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Old 22nd March 2014, 01:50 PM   #9
system7 is offline system7  United Kingdom
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As it goes, I believe the drivers for Visaton are available in the US, Jvsantosmd.

There IS a way of making your own MTTM easily enough out of two-ways. You'd probably want to get the tweeters as close as possible to each other, but there is a school of thought that MTTM works even better than MTM because it matches the drivers for a cylindrical response.

Not as daft as it looks.
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File Type: jpg Poor_Man's_MTTM.jpg (112.8 KB, 118 views)
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Old 22nd March 2014, 04:20 PM   #10
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Thanks for the posts guys. System7, I checked out those links in your first reply, there are some really good designs. I have some questions about PCD if anyone is familiar with it. I admittedly havent read the manual yet so ignore these if they are super easy questions, but I did search and skim the manual, (search isn't the most friendly in excel).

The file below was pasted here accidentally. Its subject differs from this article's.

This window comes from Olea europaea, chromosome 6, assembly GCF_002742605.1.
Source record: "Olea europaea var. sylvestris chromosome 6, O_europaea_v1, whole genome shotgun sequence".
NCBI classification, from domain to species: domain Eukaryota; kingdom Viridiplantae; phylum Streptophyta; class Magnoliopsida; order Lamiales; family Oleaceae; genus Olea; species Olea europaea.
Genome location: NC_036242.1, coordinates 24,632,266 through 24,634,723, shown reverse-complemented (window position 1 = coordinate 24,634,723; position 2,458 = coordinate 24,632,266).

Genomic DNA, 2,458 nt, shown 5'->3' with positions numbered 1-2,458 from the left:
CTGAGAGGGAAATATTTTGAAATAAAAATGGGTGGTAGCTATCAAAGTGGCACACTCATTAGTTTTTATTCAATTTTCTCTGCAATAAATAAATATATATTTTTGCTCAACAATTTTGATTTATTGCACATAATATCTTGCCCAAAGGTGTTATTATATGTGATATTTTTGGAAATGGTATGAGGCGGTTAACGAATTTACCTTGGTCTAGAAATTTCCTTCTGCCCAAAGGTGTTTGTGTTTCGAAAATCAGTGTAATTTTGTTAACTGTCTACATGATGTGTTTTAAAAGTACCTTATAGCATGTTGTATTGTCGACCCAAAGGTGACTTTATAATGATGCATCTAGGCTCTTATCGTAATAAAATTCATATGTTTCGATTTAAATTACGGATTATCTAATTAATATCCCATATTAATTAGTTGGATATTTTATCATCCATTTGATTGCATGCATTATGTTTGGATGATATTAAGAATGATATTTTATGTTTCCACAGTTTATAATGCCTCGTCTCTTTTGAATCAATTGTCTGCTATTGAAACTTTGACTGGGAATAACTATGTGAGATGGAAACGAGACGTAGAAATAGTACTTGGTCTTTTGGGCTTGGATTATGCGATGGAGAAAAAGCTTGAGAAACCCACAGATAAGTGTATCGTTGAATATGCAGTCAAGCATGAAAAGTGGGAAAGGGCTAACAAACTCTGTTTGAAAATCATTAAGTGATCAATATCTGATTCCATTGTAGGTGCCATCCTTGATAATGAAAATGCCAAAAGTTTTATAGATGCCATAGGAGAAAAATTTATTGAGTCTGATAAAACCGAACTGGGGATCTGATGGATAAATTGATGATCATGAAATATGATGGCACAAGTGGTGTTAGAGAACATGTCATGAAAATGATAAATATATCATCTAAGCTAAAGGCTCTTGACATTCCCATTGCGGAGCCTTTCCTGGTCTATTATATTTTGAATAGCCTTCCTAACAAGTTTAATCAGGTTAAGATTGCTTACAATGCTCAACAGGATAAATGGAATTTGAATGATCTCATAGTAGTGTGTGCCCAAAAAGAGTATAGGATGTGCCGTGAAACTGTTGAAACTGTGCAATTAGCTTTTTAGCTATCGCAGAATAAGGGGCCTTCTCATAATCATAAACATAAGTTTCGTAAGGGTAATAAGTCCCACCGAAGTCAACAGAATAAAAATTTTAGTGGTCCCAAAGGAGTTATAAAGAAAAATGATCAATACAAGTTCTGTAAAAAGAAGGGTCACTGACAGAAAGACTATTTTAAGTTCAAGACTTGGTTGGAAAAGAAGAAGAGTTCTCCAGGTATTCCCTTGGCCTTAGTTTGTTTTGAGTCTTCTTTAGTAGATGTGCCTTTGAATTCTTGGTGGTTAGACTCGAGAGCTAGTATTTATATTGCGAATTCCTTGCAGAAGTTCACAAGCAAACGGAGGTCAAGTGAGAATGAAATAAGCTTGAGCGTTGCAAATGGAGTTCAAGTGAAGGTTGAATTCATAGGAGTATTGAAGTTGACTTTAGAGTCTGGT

If I'm trying to build a speaker for an 8 ohm receiver, what is the minimum recommended system impedance that should show? I get dips down to 3 ohms, I have a feeling it would throw my receiver into autoprotect almost right away.

Phase - I know phase is vital when talking about left and right phase of stereo speakers, so I bet it's just as important with crossovers. How far off can phase be before I would be able to hear it in the speakers? Do all the vertical phase lines need to be lined up, dead accurate?

System response vs power response. System response is what I'll actually hear, and power response is what the drivers are actually playing, is that correct?

How do I get PCD to display a wiring schematic?